The growth in exchange traded funds (ETFs) has been staggering. What started out as a simple way to track the S&P 500 has ballooned into more than 1,194 different funds tracking various markets and asset classes. Overall, investors have plowed more than $1.33 trillion into ETFs since their creation 20 years ago.
Yet, the bulk of those assets remain in a few concentrated funds. For example, the ETF that started it all - the S&P 500 SPDR (ARCA:SPY) - has more than $126 billion in assets under management, while the Vanguard FTSE Emerging Markets ETF (ARCA:VWO) has more than $75 billion. Low expenses, hefty trading volumes and first-mover status have helped these funds capture the most investor money.
SEE: The Benefits Of ETF Investing
However, these giants aren't the only fish in the sea.
For investors, there's a whole host of other funds outside of the big boys that could provide better returns, diversification benefits and alternatives. Here are some of the best ETFs you've never heard of.
SPDR Barclays Aggregate Bond ETF
Despite low interest rates, bonds continue to be quite popular with investors. More than $243 billion currently sits in bond ETFs. As such, broad bond index ETFs - the iShares Core Total U.S. Bond Market ETF (ARCA:AGG) or Vanguard's Total Bond Market ETF (ARCA:BND) - have swooned with assets. These two funds track the Barclays Capital U.S. Aggregate Bond Index, which is considered the "gold standard" fixed income index. The benchmark tracks basically every kind of bond there is, from treasuries and investment-grade corporate debt to mortgage-backed securities.
Investors looking for broad bond exposure may want to give the SPDR Barclays Aggregate Bond ETF (ARCA:LAG) a go. The ETF tracks the same index as both BND and AGG, but does it at a cheaper expense ratio. LAG assets under management have grown to $658 million, but that is still a fraction of what both BND and AGG hold. That means many investors are paying much more for what should be a buy-and-hold investment.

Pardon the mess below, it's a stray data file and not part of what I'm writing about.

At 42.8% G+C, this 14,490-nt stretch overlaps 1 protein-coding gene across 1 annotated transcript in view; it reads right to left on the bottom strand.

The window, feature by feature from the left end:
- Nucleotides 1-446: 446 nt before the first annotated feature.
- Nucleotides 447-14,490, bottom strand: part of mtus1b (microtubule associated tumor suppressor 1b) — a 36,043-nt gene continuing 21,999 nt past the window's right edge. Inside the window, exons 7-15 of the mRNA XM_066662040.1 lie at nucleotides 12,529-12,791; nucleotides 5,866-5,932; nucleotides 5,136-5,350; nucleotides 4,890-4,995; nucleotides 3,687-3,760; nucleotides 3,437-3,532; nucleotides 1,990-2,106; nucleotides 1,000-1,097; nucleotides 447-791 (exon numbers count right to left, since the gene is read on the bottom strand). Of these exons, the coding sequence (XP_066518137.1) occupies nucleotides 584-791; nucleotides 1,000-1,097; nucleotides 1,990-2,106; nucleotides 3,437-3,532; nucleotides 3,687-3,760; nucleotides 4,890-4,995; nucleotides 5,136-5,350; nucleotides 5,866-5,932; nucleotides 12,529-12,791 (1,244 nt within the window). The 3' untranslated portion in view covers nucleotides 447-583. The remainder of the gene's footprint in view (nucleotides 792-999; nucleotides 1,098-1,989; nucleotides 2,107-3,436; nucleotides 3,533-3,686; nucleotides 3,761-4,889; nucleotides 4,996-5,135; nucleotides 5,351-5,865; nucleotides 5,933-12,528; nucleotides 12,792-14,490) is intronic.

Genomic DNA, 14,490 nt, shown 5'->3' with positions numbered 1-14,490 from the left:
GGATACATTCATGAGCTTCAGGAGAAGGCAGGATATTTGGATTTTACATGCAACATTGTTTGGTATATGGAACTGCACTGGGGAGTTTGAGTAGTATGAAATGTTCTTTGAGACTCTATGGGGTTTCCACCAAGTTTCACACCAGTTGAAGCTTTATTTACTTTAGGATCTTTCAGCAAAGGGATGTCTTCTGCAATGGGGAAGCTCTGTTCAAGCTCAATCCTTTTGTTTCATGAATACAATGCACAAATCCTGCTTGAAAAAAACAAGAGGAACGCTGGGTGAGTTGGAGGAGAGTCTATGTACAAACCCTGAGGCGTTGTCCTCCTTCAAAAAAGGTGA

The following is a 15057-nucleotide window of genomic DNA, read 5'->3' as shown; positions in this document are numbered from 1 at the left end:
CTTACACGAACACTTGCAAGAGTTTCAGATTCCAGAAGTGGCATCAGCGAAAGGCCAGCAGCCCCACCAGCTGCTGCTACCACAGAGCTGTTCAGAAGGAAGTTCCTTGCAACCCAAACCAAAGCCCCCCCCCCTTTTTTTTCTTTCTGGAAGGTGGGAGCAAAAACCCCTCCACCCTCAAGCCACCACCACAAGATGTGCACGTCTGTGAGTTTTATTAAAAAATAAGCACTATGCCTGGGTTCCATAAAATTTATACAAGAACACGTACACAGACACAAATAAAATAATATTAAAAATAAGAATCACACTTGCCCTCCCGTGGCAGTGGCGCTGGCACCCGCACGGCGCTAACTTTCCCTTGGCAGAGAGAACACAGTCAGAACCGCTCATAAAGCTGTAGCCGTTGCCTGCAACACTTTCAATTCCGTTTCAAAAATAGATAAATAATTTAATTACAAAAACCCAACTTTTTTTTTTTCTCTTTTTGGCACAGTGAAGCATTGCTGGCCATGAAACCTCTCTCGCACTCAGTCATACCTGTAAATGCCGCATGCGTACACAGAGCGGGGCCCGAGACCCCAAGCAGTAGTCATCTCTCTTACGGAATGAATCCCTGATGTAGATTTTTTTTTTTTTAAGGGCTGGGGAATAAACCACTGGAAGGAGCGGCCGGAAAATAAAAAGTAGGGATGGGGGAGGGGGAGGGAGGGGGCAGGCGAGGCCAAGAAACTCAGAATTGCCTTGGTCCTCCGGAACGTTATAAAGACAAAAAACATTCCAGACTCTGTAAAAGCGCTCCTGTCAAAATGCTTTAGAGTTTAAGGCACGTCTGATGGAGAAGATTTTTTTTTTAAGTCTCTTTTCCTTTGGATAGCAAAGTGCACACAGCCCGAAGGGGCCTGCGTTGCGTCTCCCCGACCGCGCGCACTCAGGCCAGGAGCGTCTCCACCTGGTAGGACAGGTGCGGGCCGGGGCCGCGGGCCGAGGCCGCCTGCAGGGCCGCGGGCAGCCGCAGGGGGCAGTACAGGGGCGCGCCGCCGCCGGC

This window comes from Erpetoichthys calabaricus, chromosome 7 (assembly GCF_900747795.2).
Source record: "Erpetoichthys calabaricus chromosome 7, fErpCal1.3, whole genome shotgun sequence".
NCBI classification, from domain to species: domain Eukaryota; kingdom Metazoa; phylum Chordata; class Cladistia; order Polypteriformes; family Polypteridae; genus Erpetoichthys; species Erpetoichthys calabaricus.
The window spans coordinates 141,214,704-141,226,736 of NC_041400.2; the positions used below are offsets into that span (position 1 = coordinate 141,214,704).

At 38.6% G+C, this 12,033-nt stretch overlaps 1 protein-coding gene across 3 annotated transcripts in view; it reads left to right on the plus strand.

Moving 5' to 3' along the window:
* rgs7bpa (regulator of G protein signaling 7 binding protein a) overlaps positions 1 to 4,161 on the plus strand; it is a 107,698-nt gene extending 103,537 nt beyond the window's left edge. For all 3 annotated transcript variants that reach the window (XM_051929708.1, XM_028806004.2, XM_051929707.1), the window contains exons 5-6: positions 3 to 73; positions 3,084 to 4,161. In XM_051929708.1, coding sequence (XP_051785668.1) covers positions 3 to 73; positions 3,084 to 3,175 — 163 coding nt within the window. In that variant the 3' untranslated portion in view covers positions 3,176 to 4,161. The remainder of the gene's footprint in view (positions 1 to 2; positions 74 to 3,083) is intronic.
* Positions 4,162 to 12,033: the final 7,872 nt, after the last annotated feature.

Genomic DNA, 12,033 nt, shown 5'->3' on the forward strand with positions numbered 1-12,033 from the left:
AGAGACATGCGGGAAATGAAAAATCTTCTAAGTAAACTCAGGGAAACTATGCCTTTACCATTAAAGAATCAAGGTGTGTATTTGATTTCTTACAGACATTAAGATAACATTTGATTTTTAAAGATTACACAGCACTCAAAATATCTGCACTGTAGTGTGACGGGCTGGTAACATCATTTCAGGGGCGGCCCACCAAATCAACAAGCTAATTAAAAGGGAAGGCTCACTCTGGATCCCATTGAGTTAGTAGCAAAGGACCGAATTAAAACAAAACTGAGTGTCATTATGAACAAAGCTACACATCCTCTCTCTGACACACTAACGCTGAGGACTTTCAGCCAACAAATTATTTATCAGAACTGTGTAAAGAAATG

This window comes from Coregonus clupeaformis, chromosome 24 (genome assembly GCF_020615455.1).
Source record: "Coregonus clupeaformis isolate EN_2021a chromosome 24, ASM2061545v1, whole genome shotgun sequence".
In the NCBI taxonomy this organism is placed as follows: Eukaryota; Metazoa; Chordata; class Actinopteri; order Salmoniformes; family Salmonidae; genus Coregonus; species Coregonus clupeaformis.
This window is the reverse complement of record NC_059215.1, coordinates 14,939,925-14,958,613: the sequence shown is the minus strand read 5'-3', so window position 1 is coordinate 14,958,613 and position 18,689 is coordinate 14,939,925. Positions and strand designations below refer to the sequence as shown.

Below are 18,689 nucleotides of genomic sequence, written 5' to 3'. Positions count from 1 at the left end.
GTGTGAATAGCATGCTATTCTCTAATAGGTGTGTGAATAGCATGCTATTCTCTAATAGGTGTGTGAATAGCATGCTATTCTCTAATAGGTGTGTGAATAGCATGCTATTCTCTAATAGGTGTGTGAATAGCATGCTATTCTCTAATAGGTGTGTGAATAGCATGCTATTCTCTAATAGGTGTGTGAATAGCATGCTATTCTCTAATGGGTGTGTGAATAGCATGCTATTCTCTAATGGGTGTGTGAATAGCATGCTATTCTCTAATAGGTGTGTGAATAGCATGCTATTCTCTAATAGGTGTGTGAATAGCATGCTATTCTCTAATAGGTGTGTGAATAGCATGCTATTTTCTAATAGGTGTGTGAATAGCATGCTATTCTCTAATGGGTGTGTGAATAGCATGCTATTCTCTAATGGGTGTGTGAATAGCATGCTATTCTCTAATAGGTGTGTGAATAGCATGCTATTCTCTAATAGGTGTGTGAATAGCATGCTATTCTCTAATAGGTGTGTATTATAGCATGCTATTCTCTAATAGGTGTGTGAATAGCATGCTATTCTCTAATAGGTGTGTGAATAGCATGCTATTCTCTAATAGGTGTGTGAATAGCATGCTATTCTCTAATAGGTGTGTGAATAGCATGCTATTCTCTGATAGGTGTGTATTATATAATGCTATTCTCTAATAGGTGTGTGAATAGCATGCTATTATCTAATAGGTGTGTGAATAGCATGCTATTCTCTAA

SEE: Active Vs. Passive ETF Investing
iShares Gold Trust
With the various quantitative easing programs, debt issues and high inflation expectations, investor interest in gold has surged over the last few years. The physically backed SPDR Gold Shares (ARCA:GLD) has grown to behemoth size with more than $71 billion in assets. Despite those assets, State Street still charges 0.40% in expenses to hold the bullion.
Enter the iShares Gold Trust (ARCA:IAU). The fund is virtually identical to GLD, as it also holds gold bullion stored in a vault on behalf of investors. However, the fund only charges 0.25% to hold all of that gold. That's helped IAU track the price of the precious metal more closely than its huge twin is. For investors looking to hold a portion of their portfolio in gold, IAU could be the better long-term choice.
ETFS Physical PM Basket and ETFS Physical White Metals Basket Share
Speaking of precious metals, the trio of silver, platinum and palladium are benefiting from many of the same tailwinds as their yellow sister. At the same time, the trio is also benefiting from a host of industrial uses that are putting pressures on supplies. To that end, investors may want to give them a go.
For those already with gold exposure, the ETFS Physical White Metals Basket Share (ARCA:WITE) holds bullion of the three and is designed for investors who want a cost-effective and convenient way to invest in a basket of precious metals. Expenses run at 0.60%.
For those investors who want a "one-stop-shop" investment in precious metals, ETF Securities also offer the ETFS Physical PM Basket Shares (ARCA:GLTR). The fund holds the three metals plus gold bullion. This provides single ticker access to the precious metals market.
SEE: Building An All-ETF Portfolio
Vanguard Mega Cap 300 Growth ETF
So much investor and market pundit emphasis is placed on the S&P 500. However, it is possible to beat the index without much effort. For example, the ignored Vanguard Mega Cap 300 Growth Index ETF (ARCA:MGK) has managed to beat the S&P 500 by 1% annually over the last three years by basically owning the same basket of stocks.
It seeks to replicate the faster-growing half of the MSCI US Large Cap 300 Index and currently tracks 176 firms. While typical large-cap "growth" stocks like Google (Nasdaq:GOOG) are included in the index, the ETF does include hefty exposure to some value names like Coca-Cola (NYSE:KO). That makes it a perfect substitute for the venerable S&P. Add in the rock-bottom expense ratio of 0.12% and you have a recipe for market beating returns.
The Bottom Line
Investors have really taken a shine to exchange traded funds. Assets in the security type continue to grow, as portfolios take advantage of all their benefits. However, the bulk of investors' attention, at least when it comes to ETFs, is located in just a few big funds. By expanding their horizons, investors can find all sorts of other ETFs that could be better portfolio picks for their investing situations. The previous examples are just some of the other choices out there.
At the time of writing, Aaron Levitt did not own any shares in any company mentioned in this article.